Saikei is so closely associated with Bonsai that it's difficult to define the differences, so let's try!.
Saikei generally use more than one tree, and may indeed use several species. Bonsai groups should only ever use one species.
Trees used in Saikei are generally smaller and younger than their Bonsai counterparts although all of the techniques used on a bonsai will be used on the trees in a saikei. It is not unusual for Saikei to contain plants other than trees (grasses for example) to imitate other larger plants, nor is it unusual to include small flowering plants (alpines for example).
Saikei may use figures (people, bridges, temples and such) a Bonsai should never be shown with such an ornament (look if you really want to do that sort of thing take up Military modelling. I promise you'll find it a rewarding pastime). A Bonsai is isolated from the landscape to show of its best features, with Saikei the landscape is emphasised. Rocks are used as mountains in Saikei, with a Bonsai a rock would be used in close association with the tree.See Styles(root on rock)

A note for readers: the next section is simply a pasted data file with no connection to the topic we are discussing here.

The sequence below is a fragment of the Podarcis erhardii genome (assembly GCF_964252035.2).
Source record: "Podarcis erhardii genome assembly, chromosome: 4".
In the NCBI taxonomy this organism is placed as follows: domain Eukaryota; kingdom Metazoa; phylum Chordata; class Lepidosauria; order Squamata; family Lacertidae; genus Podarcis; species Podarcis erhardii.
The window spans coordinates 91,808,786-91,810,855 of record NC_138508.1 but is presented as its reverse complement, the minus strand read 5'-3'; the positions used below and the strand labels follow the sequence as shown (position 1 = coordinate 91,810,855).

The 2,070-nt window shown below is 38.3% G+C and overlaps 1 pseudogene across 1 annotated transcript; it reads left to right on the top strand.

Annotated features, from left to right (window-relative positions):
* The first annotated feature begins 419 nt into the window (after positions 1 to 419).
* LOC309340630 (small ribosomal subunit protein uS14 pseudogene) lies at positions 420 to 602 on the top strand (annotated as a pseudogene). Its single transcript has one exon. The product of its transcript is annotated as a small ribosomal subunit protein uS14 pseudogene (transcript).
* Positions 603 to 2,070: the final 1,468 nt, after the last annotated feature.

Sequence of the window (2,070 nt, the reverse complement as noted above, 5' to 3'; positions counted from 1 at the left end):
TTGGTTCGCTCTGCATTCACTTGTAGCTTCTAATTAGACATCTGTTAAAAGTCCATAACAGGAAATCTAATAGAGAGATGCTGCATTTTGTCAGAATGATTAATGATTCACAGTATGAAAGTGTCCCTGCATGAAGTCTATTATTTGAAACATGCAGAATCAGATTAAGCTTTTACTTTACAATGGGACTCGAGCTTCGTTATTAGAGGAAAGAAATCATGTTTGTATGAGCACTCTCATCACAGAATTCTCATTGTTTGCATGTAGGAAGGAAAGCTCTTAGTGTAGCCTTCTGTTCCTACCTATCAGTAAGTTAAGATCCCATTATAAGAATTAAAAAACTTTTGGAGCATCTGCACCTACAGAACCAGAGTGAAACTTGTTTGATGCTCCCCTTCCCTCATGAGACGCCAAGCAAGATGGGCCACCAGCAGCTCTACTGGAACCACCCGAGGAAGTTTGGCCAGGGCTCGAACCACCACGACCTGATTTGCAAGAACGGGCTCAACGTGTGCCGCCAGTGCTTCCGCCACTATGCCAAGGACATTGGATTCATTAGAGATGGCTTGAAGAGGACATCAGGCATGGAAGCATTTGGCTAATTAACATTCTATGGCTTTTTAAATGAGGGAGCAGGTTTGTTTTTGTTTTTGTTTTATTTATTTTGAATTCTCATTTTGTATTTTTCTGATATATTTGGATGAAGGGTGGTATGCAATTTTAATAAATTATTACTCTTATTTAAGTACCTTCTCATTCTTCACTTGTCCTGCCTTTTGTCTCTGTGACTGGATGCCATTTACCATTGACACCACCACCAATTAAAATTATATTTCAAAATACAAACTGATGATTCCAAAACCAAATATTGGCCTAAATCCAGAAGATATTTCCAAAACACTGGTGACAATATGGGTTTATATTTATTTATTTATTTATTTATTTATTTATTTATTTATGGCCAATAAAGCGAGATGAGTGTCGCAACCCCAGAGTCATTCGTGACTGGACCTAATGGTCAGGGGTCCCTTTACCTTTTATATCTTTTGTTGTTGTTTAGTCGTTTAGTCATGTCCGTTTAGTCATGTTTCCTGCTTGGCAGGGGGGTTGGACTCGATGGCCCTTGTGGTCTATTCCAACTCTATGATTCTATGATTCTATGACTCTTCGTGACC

White sand is used to represent water, often flowing through the landscape.
Saikei pots tend to be large and shallow, perhaps the most unusual type of container the suiban is used in Saikei.
This tray has a divider and one part of the pot has no holes. Unlike other Bonsai pots it is glazed on the inside. The glazed part is filled with water to symbolize the sea or a lake.
Like bonsai, saikei can be planted on large flat rocks.
© Allen. C. Roffey 22:12 16/06/2005